Middle East studies in the News
Texas AG's Concerns Over Legality of Frisco High School's Prayer Room Called 'Publicity Stunt' by School District
by Valerie Wigglesworth
Frisco ISD responded tersely on Friday to the Texas attorney general's concerns about the legality of a prayer room at Frisco's Liberty High School that is often -- but not solely -- used by Muslim students.
Frisco ISD learned of the AG's concerns on Friday from the media about the same time a news release was sent from the AG's office along with a copy of a letter addressed to district Superintendent Jeremy Lyon.
The letter from Deputy Attorney General Andrew Leonie states that "it appears that students are being treated differently based on their religious beliefs," which would violate the First Amendment.
Lyon's letter in response, posted online late Friday on the district's website, suggests the concern "appears to be a publicity stunt by the OAG to politicize a non-issue."
The prayer room is open to any students and does get used by students of other faiths, according to the district's spokesman.
"Frisco ISD is greatly concerned that this type of inflammatory rhetoric in the current climate may place the District, its students, staff, parents and community in danger of unnecessary disruption," Lyon wrote in his letter.
The classroom is available to all students for 30 minutes a day during a teacher's regular planning period.
"It's open to everybody," said Frisco ISD spokesman Chris Moore. He noted that students of other faiths may use the room "to have a Bible study or go in there to pray or meditate or worship."
In its letter to Lyon, Leonie said his office's initial inquiry left several questions unresolved, so he decided to send the letter.
"Liberty High School's policy should be neutral toward religion," Leonie's letter reads. "However, it appears that students are being treated differently based on their religious beliefs. Such a practice, of course, is irreconcilable with our nation's enduring commitment to religious liberty."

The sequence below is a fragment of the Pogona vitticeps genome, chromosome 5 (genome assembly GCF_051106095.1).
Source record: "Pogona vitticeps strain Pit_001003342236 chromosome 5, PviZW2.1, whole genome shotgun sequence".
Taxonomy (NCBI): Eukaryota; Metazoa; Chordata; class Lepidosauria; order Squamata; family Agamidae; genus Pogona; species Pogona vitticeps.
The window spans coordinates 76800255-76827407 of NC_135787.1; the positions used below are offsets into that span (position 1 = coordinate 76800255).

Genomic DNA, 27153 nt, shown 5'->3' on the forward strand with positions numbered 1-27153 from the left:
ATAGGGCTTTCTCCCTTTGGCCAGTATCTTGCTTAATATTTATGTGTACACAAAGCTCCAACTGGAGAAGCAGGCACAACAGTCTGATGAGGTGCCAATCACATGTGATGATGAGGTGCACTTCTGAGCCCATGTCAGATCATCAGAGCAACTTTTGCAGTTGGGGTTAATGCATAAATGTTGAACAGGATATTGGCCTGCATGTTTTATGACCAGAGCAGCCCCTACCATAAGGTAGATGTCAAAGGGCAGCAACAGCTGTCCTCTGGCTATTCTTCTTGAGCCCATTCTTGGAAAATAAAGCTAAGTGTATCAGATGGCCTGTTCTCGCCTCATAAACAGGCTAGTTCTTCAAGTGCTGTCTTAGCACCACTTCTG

The letter states that the district must ensure that the room is accessible to students of all religious denominations.
Moore said the district welcomes an open discussion about its prayer room but is not aware of any initial inquiry from the attorney general's office. Moore's call to the AG's office had not been returned as of 5:45 p.m. Friday.
When asked whether the AG's office had reached out to the district before sending the letter, communications staffer Jennifer Speller said the office is "letting our press release speak for itself."
Lyon's letter asked for documentation of all efforts by the attorney general's office to contact the district before it issued its press release. His letter also requested evidence of any religious group or individual requesting access to the prayer room as well as documentation from that office of any complaints.
The school has been providing space for students for about six or seven years after administrators learned that some Muslim students were leaving campus for several hours on Friday for prayer. Friday is the most important day in the Muslim faith.
In a video posted on the school's online news site Liberty Wingspan, high school principal Scott Warstler explained how the prayer room came about.